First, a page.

In order to properly stock their Easter Baggies (yeah. Baggies. Baskets are so over-rated.), I stopped at Walgreen's the other day. While there, I also bought a thing (skein? length? flock?) of rope to tie shut the door-flap of the bouncy house... because, really, what good is an enormous and costly container intended to overstimulate and bruise small children, without a closeable door? It so happened that the rope came in a bag with very similar proportions to the candy bags. So the cashier rang up the candy, got to the rope, and said, "Um." And stood there. Then - "Um. You know you got rope, here, and not another bag of candy?" I told her, "Oh, yeah, thanks. I just want them to sit still while they're eating it, I hate when they get chocolate on the couch." I'm still waiting for DCYS to knock on my door.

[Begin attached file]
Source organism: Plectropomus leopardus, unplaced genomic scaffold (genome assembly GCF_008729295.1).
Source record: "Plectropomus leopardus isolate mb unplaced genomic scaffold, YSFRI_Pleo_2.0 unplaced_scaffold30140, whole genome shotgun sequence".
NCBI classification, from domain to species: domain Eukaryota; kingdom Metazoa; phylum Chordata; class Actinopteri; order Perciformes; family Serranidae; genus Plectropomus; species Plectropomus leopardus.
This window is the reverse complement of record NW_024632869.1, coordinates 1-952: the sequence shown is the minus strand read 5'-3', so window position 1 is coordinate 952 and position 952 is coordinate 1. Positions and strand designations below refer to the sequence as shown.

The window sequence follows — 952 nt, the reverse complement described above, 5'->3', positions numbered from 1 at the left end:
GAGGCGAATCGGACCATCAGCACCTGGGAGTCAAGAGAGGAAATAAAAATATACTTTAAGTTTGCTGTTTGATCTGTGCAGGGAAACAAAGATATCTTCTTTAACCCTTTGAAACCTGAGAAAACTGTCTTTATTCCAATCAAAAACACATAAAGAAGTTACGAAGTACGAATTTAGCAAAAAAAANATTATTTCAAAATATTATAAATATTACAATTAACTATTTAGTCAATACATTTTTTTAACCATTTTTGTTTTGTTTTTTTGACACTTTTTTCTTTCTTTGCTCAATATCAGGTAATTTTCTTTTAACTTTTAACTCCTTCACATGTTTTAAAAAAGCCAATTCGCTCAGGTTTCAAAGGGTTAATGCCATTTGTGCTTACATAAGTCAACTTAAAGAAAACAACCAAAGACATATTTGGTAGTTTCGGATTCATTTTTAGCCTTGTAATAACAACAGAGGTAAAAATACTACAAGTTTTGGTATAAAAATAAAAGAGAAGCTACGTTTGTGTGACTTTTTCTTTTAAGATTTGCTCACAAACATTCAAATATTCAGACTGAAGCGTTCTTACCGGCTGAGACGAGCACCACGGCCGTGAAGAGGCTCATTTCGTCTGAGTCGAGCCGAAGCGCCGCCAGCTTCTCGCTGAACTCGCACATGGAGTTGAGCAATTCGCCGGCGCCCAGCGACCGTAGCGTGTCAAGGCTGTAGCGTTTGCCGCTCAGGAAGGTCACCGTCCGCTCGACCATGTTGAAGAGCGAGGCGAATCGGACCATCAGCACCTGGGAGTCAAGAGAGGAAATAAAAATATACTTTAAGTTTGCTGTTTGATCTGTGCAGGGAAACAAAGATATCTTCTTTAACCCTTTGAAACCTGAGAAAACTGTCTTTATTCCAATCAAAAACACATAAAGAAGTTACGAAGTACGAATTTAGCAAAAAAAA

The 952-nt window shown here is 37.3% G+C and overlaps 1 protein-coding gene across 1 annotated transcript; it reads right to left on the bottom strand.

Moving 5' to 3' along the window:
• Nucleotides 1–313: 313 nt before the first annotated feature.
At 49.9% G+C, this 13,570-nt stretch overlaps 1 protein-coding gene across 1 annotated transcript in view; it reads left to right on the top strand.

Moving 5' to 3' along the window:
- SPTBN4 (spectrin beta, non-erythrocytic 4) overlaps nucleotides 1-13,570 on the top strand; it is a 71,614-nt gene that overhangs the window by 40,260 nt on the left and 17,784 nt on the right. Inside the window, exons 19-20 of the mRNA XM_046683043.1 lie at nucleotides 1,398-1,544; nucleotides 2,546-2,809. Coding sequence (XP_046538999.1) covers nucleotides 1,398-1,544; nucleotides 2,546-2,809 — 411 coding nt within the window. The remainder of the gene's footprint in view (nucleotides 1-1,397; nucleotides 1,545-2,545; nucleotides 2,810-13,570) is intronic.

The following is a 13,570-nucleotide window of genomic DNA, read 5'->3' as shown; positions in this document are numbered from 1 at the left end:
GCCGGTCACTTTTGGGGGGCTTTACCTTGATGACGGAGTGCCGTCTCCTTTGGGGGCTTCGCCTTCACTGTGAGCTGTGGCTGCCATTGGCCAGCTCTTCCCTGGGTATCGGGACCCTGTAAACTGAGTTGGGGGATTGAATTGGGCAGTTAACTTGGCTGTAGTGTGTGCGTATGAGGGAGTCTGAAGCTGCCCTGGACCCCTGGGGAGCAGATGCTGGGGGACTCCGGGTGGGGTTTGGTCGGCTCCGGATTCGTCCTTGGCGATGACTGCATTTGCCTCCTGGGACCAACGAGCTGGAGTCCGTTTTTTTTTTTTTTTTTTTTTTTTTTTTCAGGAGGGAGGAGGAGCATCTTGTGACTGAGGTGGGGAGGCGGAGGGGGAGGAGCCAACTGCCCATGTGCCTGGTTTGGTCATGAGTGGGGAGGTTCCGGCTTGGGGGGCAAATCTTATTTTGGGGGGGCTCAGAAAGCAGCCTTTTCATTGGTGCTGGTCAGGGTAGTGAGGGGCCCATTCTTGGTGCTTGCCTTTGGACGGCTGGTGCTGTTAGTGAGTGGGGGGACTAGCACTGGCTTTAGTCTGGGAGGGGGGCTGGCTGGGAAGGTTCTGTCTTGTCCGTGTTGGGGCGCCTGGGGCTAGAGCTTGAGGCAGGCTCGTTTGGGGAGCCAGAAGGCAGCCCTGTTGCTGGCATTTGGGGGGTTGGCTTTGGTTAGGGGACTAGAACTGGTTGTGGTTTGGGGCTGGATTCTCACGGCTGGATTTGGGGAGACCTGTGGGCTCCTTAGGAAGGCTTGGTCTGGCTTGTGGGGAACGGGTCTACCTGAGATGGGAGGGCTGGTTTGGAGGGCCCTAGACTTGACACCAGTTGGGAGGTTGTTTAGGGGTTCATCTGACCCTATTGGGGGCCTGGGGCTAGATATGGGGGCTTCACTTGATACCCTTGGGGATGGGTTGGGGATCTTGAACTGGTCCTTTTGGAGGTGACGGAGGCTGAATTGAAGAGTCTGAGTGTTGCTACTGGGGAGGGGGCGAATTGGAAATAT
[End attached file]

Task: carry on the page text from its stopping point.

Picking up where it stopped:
The party went far better than I had any business to hope. Eight big kids and four toddlers came, which made for a very manageable crowd, and for once, every single guest behaved just like they were actually descended from human beings and not crazed lemurs on crystal meth. The weather was lovely, and even the parents who decided to stay with their kids were able to carry on intelligent, appropriate conversation. It was like a miracle, only with more bananas.